To explain question 2.4 I will show an example. First, please take a look at the description from the original question. Here we have numbered the steps, so we can talk about them.
- For each amino-acid AA:
- Find the codons that encode AA it and store them in a
- Find the maximum of
total_codon_countamong the codons in
codons_for_aa. Look only at these codons, ignore the rest. Store this maximum in
- For each codon in
- Find the value of
total_codon_countfor that particular codon.
- Divide it by
- Calculate the logarithm of the result of the last division, and
store it in
codon_adaptnessusing the codon as the index.
- Repeat for each codon in
- Find the value of
- Repeat for each amino acid.
- Find the codons that encode AA it and store them in a vector called
If you translate this description from English to R, then you will have the answer.
From this description you can see that there are two
for() loops. They are nested, one inside the other.
Remember that in this case you must use different names of variables on
each loop. For example
j —or any other
word. You cannot use
i, because the
computer will be confused. It is a good idea to choose names that remind
you of the things you are looking at (amino-acid, codon).
The key of this question is to use
genetic_code as a
tool, not as an problem. Some people tries to use
—a command that we never used in classes— to transform the list into a
vector. But in that case you get all the codons, not only the
ones for a specific amino acid. Too complicated, and wrong.
names(genetic_code) has all the amino-acid’s
names. Each element of the list
genetic_code is a vector,
containing only the codons of the corresponding amino-acid. If
aa is the name of an amino-acid, then
genetic_code[[aa]] will be a vector containing the codons
The first loop must take each amino-acid name, one by one. It will go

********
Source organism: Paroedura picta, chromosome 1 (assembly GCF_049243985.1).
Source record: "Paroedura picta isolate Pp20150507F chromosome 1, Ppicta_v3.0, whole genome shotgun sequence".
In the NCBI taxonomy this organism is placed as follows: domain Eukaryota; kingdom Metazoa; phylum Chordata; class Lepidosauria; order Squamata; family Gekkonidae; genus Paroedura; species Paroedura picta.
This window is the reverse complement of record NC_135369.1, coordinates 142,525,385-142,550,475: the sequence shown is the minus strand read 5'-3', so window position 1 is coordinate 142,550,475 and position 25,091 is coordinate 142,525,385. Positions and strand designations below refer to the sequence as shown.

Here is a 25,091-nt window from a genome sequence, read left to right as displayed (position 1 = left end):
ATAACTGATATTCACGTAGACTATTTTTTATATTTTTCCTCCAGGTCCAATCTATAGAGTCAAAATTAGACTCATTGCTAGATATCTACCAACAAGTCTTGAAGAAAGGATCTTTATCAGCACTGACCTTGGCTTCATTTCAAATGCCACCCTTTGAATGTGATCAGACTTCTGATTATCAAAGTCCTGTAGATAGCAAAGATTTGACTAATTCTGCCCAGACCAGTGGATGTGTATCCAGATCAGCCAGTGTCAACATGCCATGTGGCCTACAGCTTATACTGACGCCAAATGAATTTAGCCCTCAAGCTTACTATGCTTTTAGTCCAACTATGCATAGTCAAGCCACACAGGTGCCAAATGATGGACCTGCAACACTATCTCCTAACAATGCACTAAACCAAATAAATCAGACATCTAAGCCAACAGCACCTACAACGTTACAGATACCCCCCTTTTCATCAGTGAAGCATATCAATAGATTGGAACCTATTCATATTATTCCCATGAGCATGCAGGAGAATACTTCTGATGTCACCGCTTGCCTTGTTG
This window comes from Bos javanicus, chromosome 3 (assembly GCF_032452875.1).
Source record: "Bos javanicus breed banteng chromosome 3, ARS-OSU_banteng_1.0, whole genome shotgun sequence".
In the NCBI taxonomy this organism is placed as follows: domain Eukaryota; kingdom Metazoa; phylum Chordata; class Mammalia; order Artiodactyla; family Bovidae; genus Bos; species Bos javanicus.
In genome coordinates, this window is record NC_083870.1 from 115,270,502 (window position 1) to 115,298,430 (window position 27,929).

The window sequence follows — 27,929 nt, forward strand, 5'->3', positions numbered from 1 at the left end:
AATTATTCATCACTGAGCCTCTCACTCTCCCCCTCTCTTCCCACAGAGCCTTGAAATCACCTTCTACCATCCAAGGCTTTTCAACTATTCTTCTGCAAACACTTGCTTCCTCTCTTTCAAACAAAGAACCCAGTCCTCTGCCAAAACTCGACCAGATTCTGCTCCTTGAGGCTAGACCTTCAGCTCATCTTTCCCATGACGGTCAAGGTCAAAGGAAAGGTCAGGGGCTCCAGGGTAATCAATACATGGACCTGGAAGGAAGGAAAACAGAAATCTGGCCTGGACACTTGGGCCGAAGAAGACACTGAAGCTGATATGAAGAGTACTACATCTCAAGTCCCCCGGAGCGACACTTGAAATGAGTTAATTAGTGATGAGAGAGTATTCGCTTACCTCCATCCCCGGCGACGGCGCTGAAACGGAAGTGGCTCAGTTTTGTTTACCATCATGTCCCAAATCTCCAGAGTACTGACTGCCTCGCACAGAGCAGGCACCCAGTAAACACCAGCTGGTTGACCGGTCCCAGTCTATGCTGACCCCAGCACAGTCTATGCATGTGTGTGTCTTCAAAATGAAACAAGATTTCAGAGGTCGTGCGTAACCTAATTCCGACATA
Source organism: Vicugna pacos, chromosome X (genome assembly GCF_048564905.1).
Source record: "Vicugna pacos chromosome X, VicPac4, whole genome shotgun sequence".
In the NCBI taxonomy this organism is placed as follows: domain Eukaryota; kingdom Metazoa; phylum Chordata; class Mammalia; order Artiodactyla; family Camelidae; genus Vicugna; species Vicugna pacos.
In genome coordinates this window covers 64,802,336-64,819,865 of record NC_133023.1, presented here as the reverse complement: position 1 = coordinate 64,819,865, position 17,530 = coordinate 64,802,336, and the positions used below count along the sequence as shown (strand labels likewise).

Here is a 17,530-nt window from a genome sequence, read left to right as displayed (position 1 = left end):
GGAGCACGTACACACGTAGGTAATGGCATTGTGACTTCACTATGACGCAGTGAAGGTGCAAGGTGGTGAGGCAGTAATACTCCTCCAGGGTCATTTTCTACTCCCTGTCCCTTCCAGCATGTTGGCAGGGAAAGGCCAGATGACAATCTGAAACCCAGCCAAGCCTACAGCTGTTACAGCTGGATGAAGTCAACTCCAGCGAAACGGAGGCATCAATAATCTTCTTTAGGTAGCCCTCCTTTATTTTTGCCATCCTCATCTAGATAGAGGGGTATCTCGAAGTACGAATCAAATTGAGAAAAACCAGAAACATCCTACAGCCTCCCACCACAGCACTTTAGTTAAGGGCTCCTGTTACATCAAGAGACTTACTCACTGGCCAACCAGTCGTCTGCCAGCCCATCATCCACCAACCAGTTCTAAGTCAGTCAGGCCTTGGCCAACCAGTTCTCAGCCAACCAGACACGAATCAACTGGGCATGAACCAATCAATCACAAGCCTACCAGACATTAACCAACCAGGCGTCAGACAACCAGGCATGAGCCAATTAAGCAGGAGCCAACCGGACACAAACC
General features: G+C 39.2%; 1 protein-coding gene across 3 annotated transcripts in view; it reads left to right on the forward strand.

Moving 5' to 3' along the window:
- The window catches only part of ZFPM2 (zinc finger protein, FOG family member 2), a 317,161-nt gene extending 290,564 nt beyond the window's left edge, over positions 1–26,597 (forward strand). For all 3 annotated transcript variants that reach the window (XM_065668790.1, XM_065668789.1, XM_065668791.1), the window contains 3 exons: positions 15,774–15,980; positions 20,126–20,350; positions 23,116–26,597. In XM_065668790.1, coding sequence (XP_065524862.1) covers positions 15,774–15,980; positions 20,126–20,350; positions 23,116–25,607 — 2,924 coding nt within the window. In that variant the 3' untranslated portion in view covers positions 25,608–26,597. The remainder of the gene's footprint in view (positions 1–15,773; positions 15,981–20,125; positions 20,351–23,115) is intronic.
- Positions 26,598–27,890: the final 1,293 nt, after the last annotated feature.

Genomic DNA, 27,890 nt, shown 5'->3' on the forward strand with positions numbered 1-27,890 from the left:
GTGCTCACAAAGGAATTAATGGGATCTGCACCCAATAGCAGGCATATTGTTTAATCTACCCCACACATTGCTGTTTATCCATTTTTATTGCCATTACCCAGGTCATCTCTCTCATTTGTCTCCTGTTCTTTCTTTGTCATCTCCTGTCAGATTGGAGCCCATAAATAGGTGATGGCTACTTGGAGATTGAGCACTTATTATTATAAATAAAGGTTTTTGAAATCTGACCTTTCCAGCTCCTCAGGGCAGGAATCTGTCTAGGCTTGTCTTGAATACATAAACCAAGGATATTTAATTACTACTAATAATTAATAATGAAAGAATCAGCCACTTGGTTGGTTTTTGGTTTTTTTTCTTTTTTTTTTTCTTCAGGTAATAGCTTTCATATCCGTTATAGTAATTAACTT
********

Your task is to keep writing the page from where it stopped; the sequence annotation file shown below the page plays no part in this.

"Asn", up to
total_codon_count can be indexed using the
codon names. Thus, if you use
codons_for_aa as an index for
total_codon_count, then you will be working only among
the codons in
codons_for_aa, as requested.
Let’s follow the instructions step by step.
Step 1 says “Find the codons that encode one amino-acid”.
For example, let’s say that the main
for() loop has taken
the amino-acid name
"Val". Using this name as an index for
genetic_code, we can find that the codons for this
"gta", "gtc", "gtg", "gtt". We store these
values in the vector
codons_for_aa. Obviously we do not do
this by hand. Instead you tell the computer to do it for us.
Step 2 says “Find the maximum of
among the codons in
codons_for_aa.” Let’s say that
there are 560 valines in total (in all the genes). We use
codons_for_aa as index for
and get the count of each codon:
gta gtc gtg gtt 410 110 10 30
This small vector is what we call “only the codons of valine”. We ignore for now the rest of the codons, since in this part we are working only with valine.
The maximum value of this small vector is 410. We store that value in
max_count_for_aa. We finished step 2.
In step 3 we have a second
for() loop, going through the
codons_for_aa one by one. Let’s say that the
"gtc" (we work on the other codons later). In step
3.1 we use this codon as an index to look inside
total_codon_count and we find the value 110. That is the
In step 3.2 we divide that value by
get 110/410 or in other words 0.2682927. In step 3.3 we calculate
log(110/410) and we get -1.315677. We store this calculated
value into the corresponding element of vector
codon_adaptness. We have to be careful to use the correct
At the end, as usual, it is all about using the correct index in the correct order.
We do this for each codon of each amino-acid in
(Notice that this is not the relative frequency. We are calculating something else here, so the formula is something else.)